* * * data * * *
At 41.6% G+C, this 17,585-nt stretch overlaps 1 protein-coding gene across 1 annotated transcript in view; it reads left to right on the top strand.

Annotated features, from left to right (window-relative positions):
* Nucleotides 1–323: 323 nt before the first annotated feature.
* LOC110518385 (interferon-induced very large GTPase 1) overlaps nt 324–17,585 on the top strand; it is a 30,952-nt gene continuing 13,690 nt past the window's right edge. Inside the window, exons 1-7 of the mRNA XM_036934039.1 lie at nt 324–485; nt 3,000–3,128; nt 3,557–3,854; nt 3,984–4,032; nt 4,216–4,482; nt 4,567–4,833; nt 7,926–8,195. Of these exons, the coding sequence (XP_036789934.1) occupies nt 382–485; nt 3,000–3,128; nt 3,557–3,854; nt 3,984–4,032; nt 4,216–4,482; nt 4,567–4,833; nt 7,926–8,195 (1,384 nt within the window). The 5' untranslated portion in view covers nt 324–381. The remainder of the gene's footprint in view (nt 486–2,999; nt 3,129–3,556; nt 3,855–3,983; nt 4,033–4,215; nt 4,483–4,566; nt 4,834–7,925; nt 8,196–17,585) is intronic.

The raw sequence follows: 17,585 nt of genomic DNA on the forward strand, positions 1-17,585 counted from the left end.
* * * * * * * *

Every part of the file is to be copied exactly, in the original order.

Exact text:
At 41.6% G+C, this 17,585-nt stretch overlaps 1 protein-coding gene across 1 annotated transcript in view; it reads left to right on the top strand.

Annotated features, from left to right (window-relative positions):
* Nucleotides 1–323: 323 nt before the first annotated feature.
* LOC110518385 (interferon-induced very large GTPase 1) overlaps nt 324–17,585 on the top strand; it is a 30,952-nt gene continuing 13,690 nt past the window's right edge. Inside the window, exons 1-7 of the mRNA XM_036934039.1 lie at nt 324–485; nt 3,000–3,128; nt 3,557–3,854; nt 3,984–4,032; nt 4,216–4,482; nt 4,567–4,833; nt 7,926–8,195. Of these exons, the coding sequence (XP_036789934.1) occupies nt 382–485; nt 3,000–3,128; nt 3,557–3,854; nt 3,984–4,032; nt 4,216–4,482; nt 4,567–4,833; nt 7,926–8,195 (1,384 nt within the window). The 5' untranslated portion in view covers nt 324–381. The remainder of the gene's footprint in view (nt 486–2,999; nt 3,129–3,556; nt 3,855–3,983; nt 4,033–4,215; nt 4,483–4,566; nt 4,834–7,925; nt 8,196–17,585) is intronic.

The raw sequence follows: 17,585 nt of genomic DNA on the forward strand, positions 1-17,585 counted from the left end.